I dislike (6) your treatment of my servants (though, indeed, they are not properly mine). You do all that in you lies to make their lives a burden to them. You browbeat, harass, rate them like dogs, make them afraid to speak to me. You treat them with such haughtiness, sternness, sourness, surliness, ill-nature, as never were known in any house of mine for near a dozen years. You forget even good breeding, and use such coarse language as befits none but a fishwife.
I dislike (7) your talking against me behind my back, and that every day and almost every hour of the day; making my faults (real or supposed) the standing topic of your conversation.
I dislike (8) your slandering me, laying to my charge things which you know are false. Such are (to go but a few days back) ‘that I beat you,’ which you told James Burges; that I rode to Kingswood with Sarah Ryan, which you told Sarah Rigby; and that I required you, when we were first married, never to sit in my presence without my leave, which you told Mrs. Lee, Mrs. Fry, and several others, and stood to it before my face.
I dislike (9) your common custom of saying things not true. To instance only in two or three particulars. You told Mr. Ireland ‘Mr. Vazzilla * learnt Spanish in a fort night.’ You told Mr. Fry ‘Mrs. Ellison was the author as to my intrigue in Georgia.’ You told Mrs. Ellison ‘you never said any such thing; you never charged her with it.’ You also told her, ‘that I had laid a plot to serve you as Susannah was served by the two elders.’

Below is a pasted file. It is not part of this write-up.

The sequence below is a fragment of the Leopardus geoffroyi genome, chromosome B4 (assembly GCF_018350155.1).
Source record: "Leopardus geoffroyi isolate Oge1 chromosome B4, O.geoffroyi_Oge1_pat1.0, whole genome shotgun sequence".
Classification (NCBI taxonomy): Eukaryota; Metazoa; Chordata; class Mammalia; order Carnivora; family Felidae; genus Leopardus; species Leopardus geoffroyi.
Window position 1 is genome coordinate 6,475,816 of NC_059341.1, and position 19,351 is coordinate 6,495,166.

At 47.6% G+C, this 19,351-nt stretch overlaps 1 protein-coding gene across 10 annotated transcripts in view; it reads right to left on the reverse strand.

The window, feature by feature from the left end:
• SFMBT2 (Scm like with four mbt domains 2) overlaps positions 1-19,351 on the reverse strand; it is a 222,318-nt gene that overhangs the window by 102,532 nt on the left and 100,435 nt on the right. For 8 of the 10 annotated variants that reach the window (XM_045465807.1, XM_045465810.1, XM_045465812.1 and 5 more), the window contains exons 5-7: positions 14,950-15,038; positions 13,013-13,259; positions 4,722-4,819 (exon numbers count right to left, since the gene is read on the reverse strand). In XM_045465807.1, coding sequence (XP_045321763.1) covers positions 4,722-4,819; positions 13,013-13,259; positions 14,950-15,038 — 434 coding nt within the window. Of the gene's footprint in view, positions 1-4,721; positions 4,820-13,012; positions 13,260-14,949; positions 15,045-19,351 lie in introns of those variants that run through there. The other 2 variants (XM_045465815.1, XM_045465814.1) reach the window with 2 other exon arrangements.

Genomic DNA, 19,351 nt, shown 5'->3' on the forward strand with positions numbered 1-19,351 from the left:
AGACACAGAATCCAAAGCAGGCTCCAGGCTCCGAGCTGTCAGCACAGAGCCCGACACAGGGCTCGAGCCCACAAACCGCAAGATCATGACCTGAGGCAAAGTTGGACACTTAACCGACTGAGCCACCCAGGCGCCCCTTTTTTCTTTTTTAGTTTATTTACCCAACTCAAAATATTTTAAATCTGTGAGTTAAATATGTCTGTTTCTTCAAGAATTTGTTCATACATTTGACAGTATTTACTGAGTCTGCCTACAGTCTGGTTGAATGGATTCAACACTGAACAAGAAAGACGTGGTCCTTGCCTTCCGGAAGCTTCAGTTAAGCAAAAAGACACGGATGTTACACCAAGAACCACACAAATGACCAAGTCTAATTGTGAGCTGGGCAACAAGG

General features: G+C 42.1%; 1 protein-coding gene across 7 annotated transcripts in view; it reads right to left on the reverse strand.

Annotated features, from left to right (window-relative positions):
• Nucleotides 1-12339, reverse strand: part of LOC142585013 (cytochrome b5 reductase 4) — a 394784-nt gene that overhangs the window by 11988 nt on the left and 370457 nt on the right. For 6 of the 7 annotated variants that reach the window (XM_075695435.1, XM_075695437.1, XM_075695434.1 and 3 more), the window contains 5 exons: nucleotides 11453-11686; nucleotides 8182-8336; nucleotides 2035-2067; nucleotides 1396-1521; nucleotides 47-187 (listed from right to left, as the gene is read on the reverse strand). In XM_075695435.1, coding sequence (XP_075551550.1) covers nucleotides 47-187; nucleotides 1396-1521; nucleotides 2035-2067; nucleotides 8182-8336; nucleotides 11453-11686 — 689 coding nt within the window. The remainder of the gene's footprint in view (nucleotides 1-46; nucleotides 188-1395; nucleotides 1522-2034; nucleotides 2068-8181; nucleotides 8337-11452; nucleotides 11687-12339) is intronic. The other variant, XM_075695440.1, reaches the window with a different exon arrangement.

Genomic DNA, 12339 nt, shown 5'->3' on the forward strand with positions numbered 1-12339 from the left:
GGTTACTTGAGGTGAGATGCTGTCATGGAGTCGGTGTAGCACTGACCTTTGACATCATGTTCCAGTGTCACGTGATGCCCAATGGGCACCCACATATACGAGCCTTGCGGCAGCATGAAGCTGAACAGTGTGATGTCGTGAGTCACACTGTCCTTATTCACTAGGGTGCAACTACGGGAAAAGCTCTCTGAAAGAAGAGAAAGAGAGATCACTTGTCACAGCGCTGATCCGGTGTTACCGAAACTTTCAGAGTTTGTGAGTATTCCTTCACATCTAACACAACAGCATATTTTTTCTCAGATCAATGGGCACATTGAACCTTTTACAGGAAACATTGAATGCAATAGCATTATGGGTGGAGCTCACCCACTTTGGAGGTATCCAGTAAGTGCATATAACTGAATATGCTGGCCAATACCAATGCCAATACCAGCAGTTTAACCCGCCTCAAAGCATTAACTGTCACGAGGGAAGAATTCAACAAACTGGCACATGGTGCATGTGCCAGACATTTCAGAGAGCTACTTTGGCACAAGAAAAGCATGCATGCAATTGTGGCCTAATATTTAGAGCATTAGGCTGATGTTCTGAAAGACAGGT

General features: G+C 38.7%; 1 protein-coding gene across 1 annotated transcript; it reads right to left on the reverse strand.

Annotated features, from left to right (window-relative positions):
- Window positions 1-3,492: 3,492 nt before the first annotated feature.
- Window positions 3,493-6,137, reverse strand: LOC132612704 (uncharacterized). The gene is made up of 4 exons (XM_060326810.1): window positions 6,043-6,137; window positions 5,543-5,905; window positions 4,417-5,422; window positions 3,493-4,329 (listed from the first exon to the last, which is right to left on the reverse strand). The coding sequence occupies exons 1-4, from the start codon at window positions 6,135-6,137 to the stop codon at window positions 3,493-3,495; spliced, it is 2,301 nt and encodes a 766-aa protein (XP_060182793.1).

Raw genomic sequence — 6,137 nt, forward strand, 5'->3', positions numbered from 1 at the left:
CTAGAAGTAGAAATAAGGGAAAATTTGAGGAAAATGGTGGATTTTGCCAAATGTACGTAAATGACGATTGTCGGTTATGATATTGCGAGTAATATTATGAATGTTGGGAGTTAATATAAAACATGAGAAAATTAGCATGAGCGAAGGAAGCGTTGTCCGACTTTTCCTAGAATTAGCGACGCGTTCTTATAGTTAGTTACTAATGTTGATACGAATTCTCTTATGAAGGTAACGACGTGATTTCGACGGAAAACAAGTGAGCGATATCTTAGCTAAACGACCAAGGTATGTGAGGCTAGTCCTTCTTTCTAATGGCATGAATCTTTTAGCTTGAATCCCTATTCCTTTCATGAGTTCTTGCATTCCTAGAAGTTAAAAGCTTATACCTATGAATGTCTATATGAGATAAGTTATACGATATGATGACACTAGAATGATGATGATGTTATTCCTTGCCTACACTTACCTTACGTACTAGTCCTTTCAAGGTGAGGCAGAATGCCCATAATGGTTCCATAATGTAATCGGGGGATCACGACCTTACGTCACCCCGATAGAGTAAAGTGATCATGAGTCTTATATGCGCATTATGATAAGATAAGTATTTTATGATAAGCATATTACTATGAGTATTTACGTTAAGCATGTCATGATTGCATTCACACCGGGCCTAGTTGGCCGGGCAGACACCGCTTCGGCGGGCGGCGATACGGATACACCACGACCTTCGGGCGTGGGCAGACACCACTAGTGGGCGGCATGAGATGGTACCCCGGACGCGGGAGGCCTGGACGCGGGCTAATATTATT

I dislike (10) your extreme, immeasurable bitterness to all who endeavour to defend my character (as my brother, Joseph Jones, Clayton Carthy), breaking out even into foul, unmannerly language, such as ought not to defile a gentlewoman’s lips, if she did not believe one word of the Bible.
“And now, Molly, what would any one advise you to that has a real concern for your happiness
(1) to show, read, touch those letters no more, if you did not restore them to their proper owner;
(2) to allow me the command of my own house, with free leave to invite thither whom I please;
(3) to allow me my liberty there, that any one who will may come to me, without let or hindrance;
(4) to let me go where I please, and to whom I please, without giving an account to any;
(5) to assure me, you will take no more of my papers, nor anything of mine, without my consent;
(6) to treat all the servants where you are (whether you like them or no) with courtesy and humanity, and to speak (if you speak at all) to them, as well as others, with good-nature and good manners;
(7) to speak no evil of me behind my back;
(8) never to accuse me falsely;
(9) to be extremely cautious of saying anything that is not strictly true, both as to the matter and manner; and
(10) to avoid all bitterness of expression till you can avoid all bitterness of spirit.
“These are the advices which I now give you in the fear of God, and in tender love to your soul. Nor can I give you a stronger proof that I am your affectionate
husband, JOHN WESLEY.”
Understanding the responses shows how he dealt with the issue with love and wisdom, though he did not effectually succeed, today the world seem to have vindicated and absolved him of any wrong. Handling a difficult or stubborn partner, be it wife, husband, boyfriend, girlfriend or ex can be very tasking.